A Texas-based debut novel about a man controlled by his sexuality.
When Sam finally realizes that his sexual orientation might be different from what society expects of him, he resorts to the internet to find satisfaction. But the Missed Connections vertical on Craigslist is not enough for him. To his surprise, he happens upon a roadside arcade that guarantees anonymity to its customers, that allows for a quick release, and that carries the potential for a connection. For all intents and purposes a XXX video store, the arcade is where the confused Sam soon spends most of his days and nights. There, he meets a cast of men, ranging from a “tweaker” to “a big bull of man,” and engages in a variety of activities—most of which will elicit chills and a raised eyebrow. “I could have something like an encounter [at the arcade], a vicarious experience completely free of any fears of infection or the face-to-face intimacy I didn’t know how to process,” Sam says. The novel oscillates between telling Sam’s story outside of the arcade and framing it only in terms of his homosexuality (“I had seen porn magazines before…I remember shaking all over and coming in my pants….I kept shaking after that, searching my room for a hiding spot where no one would look….That was the moment when I knew…I might really be the kind of person you weren’t supposed to be”). Smith has created a narrative that entrances its readers, constantly giving us excitement and depicting with audacity the rawness of sexuality. However, the text rarely explores the complexity of coming out in a contemporary environment, reverting to hypersexualized stereotypes of gay men. Smith offers few glimpses into Sam’s life outside the arcade, with brief appearances by the genuine love interests and connections Sam has made, but quickly returns to the arcade—as if sex was the only thing on his mind or the only thing he was capable of. Nevertheless, Smith has crafted a daring and compelling debut that sheds light on a rather unusual lifestyle.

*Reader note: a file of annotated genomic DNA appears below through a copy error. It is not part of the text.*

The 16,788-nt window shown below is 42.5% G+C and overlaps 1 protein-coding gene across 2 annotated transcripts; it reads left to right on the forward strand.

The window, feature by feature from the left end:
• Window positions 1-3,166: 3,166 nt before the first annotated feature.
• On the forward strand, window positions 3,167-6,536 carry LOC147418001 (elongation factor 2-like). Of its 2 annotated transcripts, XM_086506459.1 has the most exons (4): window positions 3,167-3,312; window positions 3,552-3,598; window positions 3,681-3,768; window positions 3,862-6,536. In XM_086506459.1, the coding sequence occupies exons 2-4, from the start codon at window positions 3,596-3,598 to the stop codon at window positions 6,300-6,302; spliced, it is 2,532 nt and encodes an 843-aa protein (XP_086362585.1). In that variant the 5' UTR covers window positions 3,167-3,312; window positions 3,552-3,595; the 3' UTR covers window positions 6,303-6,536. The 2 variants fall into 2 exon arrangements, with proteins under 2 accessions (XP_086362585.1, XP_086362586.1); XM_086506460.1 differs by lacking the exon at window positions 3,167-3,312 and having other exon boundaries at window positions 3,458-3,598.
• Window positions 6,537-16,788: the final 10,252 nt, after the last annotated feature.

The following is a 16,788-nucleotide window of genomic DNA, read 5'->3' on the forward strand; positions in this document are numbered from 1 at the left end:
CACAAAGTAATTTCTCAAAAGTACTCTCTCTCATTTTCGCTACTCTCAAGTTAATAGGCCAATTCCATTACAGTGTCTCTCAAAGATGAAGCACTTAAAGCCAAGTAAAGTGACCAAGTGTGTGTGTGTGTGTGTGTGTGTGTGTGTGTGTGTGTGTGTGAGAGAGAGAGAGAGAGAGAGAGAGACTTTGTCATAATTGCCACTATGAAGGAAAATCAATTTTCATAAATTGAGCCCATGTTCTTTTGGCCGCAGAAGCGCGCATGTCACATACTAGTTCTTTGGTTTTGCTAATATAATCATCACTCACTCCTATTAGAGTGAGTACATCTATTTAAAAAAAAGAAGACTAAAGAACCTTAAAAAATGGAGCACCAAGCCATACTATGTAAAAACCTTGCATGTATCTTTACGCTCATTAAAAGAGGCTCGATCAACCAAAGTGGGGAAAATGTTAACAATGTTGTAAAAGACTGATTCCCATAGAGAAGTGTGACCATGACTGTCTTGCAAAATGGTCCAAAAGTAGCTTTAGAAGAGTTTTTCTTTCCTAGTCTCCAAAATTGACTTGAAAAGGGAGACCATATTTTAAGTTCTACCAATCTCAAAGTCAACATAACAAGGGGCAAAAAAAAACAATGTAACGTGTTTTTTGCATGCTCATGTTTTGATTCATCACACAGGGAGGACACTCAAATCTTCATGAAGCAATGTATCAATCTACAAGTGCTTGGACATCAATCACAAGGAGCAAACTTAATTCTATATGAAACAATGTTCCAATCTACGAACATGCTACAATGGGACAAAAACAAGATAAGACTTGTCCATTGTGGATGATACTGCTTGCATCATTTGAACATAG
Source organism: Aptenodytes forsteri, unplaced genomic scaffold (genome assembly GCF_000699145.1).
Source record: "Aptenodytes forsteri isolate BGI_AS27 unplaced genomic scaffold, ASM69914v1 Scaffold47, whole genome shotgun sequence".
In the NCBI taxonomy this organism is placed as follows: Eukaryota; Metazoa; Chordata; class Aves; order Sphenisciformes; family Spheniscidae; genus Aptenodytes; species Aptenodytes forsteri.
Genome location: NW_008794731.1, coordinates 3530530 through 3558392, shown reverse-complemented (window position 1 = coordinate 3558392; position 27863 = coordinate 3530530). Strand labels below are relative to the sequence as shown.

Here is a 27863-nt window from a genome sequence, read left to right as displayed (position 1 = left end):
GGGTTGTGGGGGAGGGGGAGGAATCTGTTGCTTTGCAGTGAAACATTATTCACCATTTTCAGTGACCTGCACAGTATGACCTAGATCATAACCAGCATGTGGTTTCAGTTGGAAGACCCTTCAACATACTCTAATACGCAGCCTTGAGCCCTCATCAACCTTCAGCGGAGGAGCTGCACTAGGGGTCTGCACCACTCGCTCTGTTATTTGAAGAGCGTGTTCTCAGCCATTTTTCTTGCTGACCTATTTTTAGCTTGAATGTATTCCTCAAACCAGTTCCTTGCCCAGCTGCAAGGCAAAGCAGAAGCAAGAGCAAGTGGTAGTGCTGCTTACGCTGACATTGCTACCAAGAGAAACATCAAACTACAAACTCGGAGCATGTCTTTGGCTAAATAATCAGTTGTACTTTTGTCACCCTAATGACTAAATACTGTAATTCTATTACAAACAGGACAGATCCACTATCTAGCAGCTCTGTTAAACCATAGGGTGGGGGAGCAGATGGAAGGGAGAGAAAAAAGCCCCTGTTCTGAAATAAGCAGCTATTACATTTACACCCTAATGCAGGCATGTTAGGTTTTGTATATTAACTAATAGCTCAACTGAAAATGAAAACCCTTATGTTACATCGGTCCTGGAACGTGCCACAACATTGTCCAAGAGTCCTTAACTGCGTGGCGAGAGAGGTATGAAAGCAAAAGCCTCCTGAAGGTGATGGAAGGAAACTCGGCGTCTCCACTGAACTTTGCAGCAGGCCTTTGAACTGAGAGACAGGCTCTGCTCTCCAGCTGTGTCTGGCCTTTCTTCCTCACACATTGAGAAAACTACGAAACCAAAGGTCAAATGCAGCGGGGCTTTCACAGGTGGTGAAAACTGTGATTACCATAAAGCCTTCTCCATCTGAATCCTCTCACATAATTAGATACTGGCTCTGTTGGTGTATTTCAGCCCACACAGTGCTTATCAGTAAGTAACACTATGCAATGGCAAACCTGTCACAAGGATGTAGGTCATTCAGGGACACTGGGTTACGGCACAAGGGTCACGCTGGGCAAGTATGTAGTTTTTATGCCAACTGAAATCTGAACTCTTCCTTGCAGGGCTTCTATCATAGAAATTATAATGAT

A sexy and poignant novel that could have done well with a more original exploration of gay mores.